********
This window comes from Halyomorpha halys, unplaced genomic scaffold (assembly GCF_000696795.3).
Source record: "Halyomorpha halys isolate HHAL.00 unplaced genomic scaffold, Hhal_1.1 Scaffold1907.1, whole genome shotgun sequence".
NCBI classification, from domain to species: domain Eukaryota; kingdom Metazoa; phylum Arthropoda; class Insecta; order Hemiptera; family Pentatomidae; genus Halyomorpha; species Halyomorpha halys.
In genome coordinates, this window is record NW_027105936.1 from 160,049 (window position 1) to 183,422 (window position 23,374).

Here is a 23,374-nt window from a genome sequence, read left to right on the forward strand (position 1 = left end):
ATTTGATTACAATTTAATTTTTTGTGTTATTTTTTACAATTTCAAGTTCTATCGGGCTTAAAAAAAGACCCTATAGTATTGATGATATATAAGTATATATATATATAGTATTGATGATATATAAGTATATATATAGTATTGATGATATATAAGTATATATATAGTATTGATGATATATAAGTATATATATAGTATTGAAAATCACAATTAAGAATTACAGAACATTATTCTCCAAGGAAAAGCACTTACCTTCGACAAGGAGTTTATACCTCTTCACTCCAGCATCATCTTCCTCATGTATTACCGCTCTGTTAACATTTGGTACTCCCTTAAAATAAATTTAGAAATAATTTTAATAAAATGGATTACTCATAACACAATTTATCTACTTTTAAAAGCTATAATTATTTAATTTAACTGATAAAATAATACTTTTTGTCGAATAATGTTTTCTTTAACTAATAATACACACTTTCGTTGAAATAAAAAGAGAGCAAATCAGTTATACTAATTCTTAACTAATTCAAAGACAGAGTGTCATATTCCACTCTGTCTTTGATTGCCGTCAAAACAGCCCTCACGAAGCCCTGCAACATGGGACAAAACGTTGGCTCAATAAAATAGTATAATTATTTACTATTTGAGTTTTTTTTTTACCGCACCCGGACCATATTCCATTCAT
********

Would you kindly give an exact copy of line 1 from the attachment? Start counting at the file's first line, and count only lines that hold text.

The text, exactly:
This window comes from Halyomorpha halys, unplaced genomic scaffold (assembly GCF_000696795.3).